Module 8: Transparent Fabrics & More Machine Techniques Part 1
I so loved this Module. Free machine embroidery has become an amazing and wonderful technique for me and is useful for many different applications and approaches to all multi media and textile work.
When I first read this module, I booked myself onto a basic workshop, but was very disappointed in the results and wasn't offered a real insight into problem-solving. All through the day, I had problems with stitching. I didn't have a machine that allowed me to drop the feed dogs and had to use a darning plate to cover them. If you have never seen or used one, they come in different types of plastic and metal
and look similar to this:
It wasn't properly explained how to alter the tension and the class was so big, I hardly got any teacher time. I was so frustrated. Then I came across some videos online, which truly inspired me. I decided to get a new machine that allowed me to have more control over how I wanted to sew, including the ability to drop the feed dogs! I watched the videos and tried a few small experiments and soon began to have more success. The videos 'Stitch The Sketch' were made by a wonderful American artist: Clara Narty. She inspired me to create things that I am so happy with and develop my techniques in ways that enabled me to excel in this field. You can find her first video here and there are over 50 videos to check out! https://www.youtube.com/watch?v=1vlBuGNLBxE&t=12s
I began by trying to emulate her designs and was really happy with the results. here is one of Clara's designs, but sketched and stitched by me and then my own design, which also included adding colour with Inktense pencils; hand embroidery and trapunto work (stuffing from the back)!
The module itself involved using transparent and water soluble fabrics; free machine embroidery; bobbin work (machine stitching using decorative threads & yarns in the bobbin); experiments with different foot attachments; applique and free motion quilting.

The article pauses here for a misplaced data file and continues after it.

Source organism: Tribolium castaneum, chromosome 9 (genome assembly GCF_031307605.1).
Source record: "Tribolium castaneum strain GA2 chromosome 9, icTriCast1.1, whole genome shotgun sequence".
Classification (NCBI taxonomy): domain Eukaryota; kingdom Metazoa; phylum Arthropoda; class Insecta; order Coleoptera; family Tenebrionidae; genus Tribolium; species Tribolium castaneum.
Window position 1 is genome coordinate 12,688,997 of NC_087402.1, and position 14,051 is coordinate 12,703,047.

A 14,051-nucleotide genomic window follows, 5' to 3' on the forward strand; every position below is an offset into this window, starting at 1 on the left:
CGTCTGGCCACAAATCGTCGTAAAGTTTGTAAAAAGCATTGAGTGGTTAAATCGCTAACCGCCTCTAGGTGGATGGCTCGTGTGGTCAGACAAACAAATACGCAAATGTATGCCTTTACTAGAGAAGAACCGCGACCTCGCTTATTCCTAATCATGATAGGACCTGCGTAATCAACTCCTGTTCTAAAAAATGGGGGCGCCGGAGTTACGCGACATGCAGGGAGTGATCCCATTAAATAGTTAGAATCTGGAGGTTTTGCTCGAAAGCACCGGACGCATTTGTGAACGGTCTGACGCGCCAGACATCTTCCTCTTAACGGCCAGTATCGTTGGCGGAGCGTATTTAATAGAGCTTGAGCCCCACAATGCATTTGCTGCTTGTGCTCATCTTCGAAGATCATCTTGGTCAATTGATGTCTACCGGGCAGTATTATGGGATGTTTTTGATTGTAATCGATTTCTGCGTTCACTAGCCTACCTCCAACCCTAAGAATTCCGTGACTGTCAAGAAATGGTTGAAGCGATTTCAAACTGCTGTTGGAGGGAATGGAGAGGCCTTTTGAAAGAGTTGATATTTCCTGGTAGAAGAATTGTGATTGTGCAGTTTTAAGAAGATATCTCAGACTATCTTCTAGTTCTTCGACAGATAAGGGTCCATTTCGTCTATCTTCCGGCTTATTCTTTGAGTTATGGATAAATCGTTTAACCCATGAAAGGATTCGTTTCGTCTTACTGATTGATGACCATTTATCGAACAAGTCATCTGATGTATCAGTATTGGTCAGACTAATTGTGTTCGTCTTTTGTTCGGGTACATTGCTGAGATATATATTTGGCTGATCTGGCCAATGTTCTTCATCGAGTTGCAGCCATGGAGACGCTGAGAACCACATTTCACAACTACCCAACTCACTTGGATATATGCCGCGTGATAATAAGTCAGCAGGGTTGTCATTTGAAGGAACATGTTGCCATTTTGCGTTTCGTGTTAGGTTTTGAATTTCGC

Water soluble fabrics (WSF) come in various guises, including those that are transparent and look like plastic and spun-bound versions. There are also hot and cold water solubles. I bought some different types and experimented with them.
here are some examples using just machine thread and WSF:
This butterfly was my first experiment and, although not brilliant, it hold together after washing! This image shows the excess WSF cut away and is ready for rinsing.
The finished butterfly with beads added.
My next experiment was a little better and involved making 2 layers:
Once I had decided on an image, I drew it roughly onto the WSF. I then stretched a double layer in an embroidery hoop and stitched the shape; ensuring that lots of stitches overlapped each other so that, when rinsed, it didn't fall apart. I also over-stitched the edge of the design to give a more solid outline. You can see this clearly in the flower. After stitching, I cut away any excess WSF and rinsed the pieces several times in hot/cold water depending on the type of WSF. I stretched the pieces out with pins on a cork board covered with layers of kitchen roll, and left to dry.
This next piece was a great way of using up scraps of fabric. Lots of scraps were snipped into little pieces and layers between 2 pieces of WSF. I used quite a few pins to hold roughly in place until I have stitched a few lines.
Here you can see the fabric scraps stitched in between 2 layers of WSF, ready to trim and rinse. This time, I didn't want to rinse out all the glue as I wanted to mould it into a 3D shape.
I left it moulded over a bowl to dry and here is the finished result:
I went on to design this Spring scene:
Here are some other experiments using transparent fabrics such as tulle and organza, together with WSF:
Finally, for this episode, I booked myself onto another workshop, where I could broaden my experiences even more. Cas Holmes is a sell known textile artist and taught a brilliant weekend workshop in Wales. She uses found materials, paper, printing, stencils, acrylic paints; dyes & inks; fabric scraps; free machine embroidery and wallpaper paste holds everything together ready for stitching!
These are just a few images from the work that I created that weekend:
You can read about Cas' work here: https://casholmes.wordpress.com/
Until next time! I hope you find something here to inspire you. Have you tried using WSF and if so, what did you like / not like?